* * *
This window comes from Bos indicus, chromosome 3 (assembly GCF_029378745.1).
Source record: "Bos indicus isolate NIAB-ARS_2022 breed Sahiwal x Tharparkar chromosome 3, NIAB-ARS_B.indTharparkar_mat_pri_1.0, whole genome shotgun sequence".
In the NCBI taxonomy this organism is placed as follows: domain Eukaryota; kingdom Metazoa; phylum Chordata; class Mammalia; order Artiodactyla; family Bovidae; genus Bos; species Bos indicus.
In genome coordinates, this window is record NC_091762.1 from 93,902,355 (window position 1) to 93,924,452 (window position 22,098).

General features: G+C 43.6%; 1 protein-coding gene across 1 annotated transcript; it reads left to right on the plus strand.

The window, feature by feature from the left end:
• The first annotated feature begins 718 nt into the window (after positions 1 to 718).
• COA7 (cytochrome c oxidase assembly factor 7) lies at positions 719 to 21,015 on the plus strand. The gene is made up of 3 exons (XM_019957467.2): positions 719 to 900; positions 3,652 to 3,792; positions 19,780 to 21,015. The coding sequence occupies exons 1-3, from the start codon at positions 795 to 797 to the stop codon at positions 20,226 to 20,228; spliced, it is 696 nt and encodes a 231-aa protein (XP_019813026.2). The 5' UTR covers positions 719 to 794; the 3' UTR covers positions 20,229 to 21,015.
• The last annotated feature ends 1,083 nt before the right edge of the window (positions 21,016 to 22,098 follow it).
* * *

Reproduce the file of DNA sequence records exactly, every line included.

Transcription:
This window comes from Bos indicus, chromosome 3 (assembly GCF_029378745.1).
Source record: "Bos indicus isolate NIAB-ARS_2022 breed Sahiwal x Tharparkar chromosome 3, NIAB-ARS_B.indTharparkar_mat_pri_1.0, whole genome shotgun sequence".
In the NCBI taxonomy this organism is placed as follows: domain Eukaryota; kingdom Metazoa; phylum Chordata; class Mammalia; order Artiodactyla; family Bovidae; genus Bos; species Bos indicus.
In genome coordinates, this window is record NC_091762.1 from 93,902,355 (window position 1) to 93,924,452 (window position 22,098).

General features: G+C 43.6%; 1 protein-coding gene across 1 annotated transcript; it reads left to right on the plus strand.

The window, feature by feature from the left end:
• The first annotated feature begins 718 nt into the window (after positions 1 to 718).
• COA7 (cytochrome c oxidase assembly factor 7) lies at positions 719 to 21,015 on the plus strand. The gene is made up of 3 exons (XM_019957467.2): positions 719 to 900; positions 3,652 to 3,792; positions 19,780 to 21,015. The coding sequence occupies exons 1-3, from the start codon at positions 795 to 797 to the stop codon at positions 20,226 to 20,228; spliced, it is 696 nt and encodes a 231-aa protein (XP_019813026.2). The 5' UTR covers positions 719 to 794; the 3' UTR covers positions 20,229 to 21,015.
• The last annotated feature ends 1,083 nt before the right edge of the window (positions 21,016 to 22,098 follow it).